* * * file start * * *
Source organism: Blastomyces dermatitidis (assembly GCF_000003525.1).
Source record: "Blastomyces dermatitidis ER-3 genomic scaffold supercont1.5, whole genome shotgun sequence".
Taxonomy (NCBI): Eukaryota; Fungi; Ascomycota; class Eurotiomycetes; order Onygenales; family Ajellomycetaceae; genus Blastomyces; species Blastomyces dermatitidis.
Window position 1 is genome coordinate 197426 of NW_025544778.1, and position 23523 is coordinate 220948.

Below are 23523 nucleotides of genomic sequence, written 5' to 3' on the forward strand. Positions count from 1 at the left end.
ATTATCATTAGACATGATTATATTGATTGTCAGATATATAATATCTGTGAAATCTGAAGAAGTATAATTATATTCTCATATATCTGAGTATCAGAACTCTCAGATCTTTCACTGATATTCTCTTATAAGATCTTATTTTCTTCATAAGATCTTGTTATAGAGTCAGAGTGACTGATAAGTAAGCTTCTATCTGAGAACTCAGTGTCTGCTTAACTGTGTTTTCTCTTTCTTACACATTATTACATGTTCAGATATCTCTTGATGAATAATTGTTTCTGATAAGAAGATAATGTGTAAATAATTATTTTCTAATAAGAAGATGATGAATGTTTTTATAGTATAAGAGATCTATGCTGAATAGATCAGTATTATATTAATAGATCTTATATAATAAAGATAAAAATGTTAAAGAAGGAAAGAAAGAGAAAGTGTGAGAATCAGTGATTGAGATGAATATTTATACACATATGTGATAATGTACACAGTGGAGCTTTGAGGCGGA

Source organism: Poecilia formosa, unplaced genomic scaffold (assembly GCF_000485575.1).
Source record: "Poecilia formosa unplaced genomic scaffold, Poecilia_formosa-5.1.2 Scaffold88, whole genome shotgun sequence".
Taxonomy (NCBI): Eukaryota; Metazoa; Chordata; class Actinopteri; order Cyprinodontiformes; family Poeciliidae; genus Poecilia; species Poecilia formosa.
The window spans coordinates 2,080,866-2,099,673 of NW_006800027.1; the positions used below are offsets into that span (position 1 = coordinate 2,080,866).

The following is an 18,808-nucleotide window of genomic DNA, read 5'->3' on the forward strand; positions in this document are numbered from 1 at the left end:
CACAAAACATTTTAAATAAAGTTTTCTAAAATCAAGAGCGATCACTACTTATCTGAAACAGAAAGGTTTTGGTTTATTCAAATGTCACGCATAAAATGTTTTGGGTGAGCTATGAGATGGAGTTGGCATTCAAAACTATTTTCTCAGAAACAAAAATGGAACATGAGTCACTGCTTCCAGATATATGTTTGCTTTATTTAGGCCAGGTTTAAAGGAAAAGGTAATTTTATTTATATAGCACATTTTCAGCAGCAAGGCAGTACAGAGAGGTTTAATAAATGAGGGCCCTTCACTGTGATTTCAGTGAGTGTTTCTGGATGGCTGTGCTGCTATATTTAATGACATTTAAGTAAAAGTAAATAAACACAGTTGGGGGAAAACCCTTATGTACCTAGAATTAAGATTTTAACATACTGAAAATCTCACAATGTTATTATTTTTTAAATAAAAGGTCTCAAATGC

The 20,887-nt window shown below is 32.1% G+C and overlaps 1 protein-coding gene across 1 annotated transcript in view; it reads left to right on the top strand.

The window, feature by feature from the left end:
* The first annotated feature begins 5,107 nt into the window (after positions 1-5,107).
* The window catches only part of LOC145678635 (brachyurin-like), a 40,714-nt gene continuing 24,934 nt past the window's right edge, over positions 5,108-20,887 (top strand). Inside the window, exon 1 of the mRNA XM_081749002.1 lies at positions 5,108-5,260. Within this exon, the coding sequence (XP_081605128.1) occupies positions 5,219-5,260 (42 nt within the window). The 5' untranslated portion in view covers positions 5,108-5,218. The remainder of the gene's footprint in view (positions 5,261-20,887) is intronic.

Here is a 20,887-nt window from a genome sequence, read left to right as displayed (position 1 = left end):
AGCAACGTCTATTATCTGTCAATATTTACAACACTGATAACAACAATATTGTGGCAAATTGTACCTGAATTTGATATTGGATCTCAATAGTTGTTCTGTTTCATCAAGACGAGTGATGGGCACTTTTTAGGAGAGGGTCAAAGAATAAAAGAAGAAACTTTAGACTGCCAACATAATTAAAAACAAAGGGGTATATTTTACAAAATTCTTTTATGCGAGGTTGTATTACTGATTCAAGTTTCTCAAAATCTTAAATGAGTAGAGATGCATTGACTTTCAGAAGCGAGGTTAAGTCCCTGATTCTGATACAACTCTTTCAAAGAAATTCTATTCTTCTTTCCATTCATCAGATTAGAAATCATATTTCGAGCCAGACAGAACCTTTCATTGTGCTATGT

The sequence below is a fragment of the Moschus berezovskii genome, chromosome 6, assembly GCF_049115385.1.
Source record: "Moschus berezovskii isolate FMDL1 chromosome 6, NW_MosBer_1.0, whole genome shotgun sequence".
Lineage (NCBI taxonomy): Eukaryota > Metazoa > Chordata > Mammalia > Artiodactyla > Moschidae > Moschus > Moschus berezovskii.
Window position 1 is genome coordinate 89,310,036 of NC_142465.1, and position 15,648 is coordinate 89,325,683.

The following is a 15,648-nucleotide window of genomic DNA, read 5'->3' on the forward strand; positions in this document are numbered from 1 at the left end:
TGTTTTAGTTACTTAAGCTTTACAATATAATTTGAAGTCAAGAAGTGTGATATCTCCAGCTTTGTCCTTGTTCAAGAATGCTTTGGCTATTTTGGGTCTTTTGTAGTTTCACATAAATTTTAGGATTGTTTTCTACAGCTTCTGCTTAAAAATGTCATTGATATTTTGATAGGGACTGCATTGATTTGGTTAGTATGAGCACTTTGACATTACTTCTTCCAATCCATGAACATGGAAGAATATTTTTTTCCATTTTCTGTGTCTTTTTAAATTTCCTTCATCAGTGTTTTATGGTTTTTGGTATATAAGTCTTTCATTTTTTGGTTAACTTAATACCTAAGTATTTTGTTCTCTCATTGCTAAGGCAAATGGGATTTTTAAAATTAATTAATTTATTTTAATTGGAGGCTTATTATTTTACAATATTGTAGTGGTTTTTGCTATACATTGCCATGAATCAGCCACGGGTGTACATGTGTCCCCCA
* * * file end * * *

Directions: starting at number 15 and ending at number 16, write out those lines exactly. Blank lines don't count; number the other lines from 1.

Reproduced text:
* The first annotated feature begins 5,107 nt into the window (after positions 1-5,107).
* The window catches only part of LOC145678635 (brachyurin-like), a 40,714-nt gene continuing 24,934 nt past the window's right edge, over positions 5,108-20,887 (top strand). Inside the window, exon 1 of the mRNA XM_081749002.1 lies at positions 5,108-5,260. Within this exon, the coding sequence (XP_081605128.1) occupies positions 5,219-5,260 (42 nt within the window). The 5' untranslated portion in view covers positions 5,108-5,218. The remainder of the gene's footprint in view (positions 5,261-20,887) is intronic.